By Roxanne Hanna
With the conclusion of the intern program mid-August, we have been hosting more field trips lately. Even though we are more limited in the amount of depth we can get into (because we only have one day together) I have enjoyed every field trip we’ve had so much. Many of the children have surprised me with their total enthusiasm and lack of fear with the bees. There have been times when we have given field trip groups an entire run-down of the bee hives, showing them the big-eyed appearance of the drones, the pollen sacks on the legs of the returning worker bees, and even passed around a fresh honeycomb to taste. Even when someone would get stung, which only happened twice, they were very calm and able to receive my lesson on using plantain as a poultice for the stings. To my own amazement, both children who used this method reported no pain and reduced swelling in less than a minute after applying!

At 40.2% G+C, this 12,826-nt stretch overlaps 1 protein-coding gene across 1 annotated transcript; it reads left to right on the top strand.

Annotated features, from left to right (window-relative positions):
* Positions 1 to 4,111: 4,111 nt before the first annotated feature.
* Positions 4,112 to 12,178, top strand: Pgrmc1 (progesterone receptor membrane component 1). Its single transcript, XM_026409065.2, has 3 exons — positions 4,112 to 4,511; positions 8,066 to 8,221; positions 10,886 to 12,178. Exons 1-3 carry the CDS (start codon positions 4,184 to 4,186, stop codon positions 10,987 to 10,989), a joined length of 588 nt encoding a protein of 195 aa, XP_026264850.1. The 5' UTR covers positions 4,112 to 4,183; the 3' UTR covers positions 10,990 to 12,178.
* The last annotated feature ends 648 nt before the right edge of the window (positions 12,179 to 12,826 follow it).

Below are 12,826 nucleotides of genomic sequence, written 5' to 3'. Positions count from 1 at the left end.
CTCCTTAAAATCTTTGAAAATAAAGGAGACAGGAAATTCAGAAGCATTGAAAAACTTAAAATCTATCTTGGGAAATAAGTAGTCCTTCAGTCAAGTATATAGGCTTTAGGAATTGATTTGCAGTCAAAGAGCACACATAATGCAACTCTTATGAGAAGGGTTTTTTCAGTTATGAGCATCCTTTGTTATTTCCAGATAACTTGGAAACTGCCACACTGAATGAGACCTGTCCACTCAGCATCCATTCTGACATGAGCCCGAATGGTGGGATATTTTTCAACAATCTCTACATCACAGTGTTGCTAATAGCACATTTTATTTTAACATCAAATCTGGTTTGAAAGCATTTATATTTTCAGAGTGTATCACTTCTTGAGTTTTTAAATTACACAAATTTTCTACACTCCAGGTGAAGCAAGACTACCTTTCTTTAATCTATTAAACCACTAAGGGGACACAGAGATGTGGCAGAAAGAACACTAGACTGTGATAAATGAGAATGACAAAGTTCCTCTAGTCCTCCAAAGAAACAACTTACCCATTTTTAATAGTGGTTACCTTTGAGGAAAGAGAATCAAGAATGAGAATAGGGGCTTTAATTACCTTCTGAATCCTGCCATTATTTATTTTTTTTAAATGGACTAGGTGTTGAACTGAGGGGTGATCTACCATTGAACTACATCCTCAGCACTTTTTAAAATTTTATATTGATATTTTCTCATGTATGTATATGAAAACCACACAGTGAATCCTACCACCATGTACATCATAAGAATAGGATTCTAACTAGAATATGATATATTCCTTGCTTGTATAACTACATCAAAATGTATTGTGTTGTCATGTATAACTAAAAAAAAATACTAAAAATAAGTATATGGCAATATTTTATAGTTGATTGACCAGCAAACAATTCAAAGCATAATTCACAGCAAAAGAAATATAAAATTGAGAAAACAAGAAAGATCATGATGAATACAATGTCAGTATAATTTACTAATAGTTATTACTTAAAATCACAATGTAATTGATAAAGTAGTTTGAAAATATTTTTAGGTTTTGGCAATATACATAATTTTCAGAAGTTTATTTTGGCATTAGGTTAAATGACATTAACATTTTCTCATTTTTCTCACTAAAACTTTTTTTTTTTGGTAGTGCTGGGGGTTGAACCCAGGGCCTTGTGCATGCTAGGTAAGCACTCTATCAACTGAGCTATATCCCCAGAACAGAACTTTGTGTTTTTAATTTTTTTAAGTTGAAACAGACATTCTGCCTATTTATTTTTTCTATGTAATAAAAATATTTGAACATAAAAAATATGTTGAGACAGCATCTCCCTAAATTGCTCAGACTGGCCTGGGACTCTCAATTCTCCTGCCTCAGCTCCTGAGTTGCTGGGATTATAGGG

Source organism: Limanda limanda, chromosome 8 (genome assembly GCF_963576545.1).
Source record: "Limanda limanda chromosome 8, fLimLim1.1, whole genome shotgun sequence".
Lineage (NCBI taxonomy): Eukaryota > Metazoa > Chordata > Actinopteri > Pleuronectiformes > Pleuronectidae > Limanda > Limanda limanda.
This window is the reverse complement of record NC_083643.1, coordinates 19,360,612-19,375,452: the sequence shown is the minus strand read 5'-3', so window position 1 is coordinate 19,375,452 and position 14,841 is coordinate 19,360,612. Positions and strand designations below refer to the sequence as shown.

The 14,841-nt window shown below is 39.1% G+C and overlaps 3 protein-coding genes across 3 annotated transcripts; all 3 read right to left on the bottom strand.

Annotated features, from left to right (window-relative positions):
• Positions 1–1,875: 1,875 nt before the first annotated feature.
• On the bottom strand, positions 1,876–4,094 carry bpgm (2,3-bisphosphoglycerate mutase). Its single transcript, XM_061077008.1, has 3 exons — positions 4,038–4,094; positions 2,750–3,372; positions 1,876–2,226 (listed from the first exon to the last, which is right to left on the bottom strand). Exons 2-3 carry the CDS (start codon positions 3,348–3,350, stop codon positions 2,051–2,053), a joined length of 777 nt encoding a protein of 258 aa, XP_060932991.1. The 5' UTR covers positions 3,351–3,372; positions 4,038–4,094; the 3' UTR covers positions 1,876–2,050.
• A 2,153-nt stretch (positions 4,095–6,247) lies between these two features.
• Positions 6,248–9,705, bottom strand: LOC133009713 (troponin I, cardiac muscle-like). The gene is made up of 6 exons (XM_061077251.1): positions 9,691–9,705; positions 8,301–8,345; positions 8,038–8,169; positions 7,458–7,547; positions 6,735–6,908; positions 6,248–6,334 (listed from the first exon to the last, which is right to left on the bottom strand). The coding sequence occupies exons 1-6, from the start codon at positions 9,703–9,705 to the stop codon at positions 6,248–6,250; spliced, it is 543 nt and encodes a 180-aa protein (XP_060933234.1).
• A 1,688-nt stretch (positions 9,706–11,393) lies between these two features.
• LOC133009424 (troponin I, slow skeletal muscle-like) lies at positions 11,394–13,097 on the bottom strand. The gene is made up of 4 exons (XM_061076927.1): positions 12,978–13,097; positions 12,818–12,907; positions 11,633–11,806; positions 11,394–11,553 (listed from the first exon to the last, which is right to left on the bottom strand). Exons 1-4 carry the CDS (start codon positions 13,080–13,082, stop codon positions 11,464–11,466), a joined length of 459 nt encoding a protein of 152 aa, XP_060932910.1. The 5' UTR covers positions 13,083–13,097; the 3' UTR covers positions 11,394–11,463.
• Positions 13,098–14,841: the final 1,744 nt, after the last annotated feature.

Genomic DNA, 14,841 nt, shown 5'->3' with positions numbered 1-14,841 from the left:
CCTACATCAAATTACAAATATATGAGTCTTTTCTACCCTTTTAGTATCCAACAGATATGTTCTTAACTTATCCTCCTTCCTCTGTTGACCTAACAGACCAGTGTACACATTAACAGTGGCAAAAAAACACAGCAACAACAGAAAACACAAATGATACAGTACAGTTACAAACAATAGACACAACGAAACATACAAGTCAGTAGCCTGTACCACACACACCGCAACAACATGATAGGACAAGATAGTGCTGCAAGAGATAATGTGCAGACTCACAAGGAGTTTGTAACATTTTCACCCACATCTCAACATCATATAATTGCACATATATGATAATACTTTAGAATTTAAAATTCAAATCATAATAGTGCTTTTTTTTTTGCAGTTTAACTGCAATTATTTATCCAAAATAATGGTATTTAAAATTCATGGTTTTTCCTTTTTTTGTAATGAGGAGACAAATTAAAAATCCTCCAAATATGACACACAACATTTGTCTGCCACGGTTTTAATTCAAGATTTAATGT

They also enjoy tasting fresh herbs that you can’t even find in a store, like the sweet anise hyssop, or the pungent nasturtium, or the crunchy succulent purslane. I can’t help but recall a farm field trip that I experienced in school while working with them. It always stands out as a clear and vivid memory, more so than most others I have of that time. Sometimes I wonder if that field trip may have impacted me in ways that I am unaware, and maybe it was those first tactile experiences that I accessed when I was drawn farming as my passion in adulthood. One thing I am reminded of each and every time we host children at the farm is that connection with soil, plants, and animals is so absolutely important for young people.
They bloom with the new tastes and smells and feels, they break down barriers that keep them out of the soil, and they get to experience the magic of a random butterfly landing on them, or a worm they can hold, or a caterpillar they found. There can’t be the too much hands-on experience of nature to cultivate a lifelong loving relationship with the wild. So let’s get them started young!